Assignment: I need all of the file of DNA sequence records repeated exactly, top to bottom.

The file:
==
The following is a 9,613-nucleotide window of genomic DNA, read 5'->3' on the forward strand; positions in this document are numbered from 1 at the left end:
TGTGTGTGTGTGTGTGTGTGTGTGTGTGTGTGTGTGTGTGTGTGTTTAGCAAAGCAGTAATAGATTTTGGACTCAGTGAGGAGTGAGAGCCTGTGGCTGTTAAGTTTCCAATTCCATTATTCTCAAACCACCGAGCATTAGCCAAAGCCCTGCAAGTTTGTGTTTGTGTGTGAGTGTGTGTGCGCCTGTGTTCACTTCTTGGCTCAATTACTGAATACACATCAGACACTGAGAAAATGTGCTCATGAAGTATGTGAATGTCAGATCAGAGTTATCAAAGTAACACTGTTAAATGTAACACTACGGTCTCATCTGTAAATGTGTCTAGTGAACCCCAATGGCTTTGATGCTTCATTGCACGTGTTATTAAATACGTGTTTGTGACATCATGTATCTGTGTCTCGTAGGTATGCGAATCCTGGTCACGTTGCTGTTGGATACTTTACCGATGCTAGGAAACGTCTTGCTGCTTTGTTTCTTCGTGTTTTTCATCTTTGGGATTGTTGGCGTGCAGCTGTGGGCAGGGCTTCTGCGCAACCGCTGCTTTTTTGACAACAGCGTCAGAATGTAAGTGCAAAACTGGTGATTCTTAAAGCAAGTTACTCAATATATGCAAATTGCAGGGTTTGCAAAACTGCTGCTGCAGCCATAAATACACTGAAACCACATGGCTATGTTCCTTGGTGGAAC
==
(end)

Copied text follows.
The following is a 9,613-nucleotide window of genomic DNA, read 5'->3' on the forward strand; positions in this document are numbered from 1 at the left end:
TGTGTGTGTGTGTGTGTGTGTGTGTGTGTGTGTGTGTGTGTGTGTTTAGCAAAGCAGTAATAGATTTTGGACTCAGTGAGGAGTGAGAGCCTGTGGCTGTTAAGTTTCCAATTCCATTATTCTCAAACCACCGAGCATTAGCCAAAGCCCTGCAAGTTTGTGTTTGTGTGTGAGTGTGTGTGCGCCTGTGTTCACTTCTTGGCTCAATTACTGAATACACATCAGACACTGAGAAAATGTGCTCATGAAGTATGTGAATGTCAGATCAGAGTTATCAAAGTAACACTGTTAAATGTAACACTACGGTCTCATCTGTAAATGTGTCTAGTGAACCCCAATGGCTTTGATGCTTCATTGCACGTGTTATTAAATACGTGTTTGTGACATCATGTATCTGTGTCTCGTAGGTATGCGAATCCTGGTCACGTTGCTGTTGGATACTTTACCGATGCTAGGAAACGTCTTGCTGCTTTGTTTCTTCGTGTTTTTCATCTTTGGGATTGTTGGCGTGCAGCTGTGGGCAGGGCTTCTGCGCAACCGCTGCTTTTTTGACAACAGCGTCAGAATGTAAGTGCAAAACTGGTGATTCTTAAAGCAAGTTACTCAATATATGCAAATTGCAGGGTTTGCAAAACTGCTGCTGCAGCCATAAATACACTGAAACCACATGGCTATGTTCCTTGGTGGAAC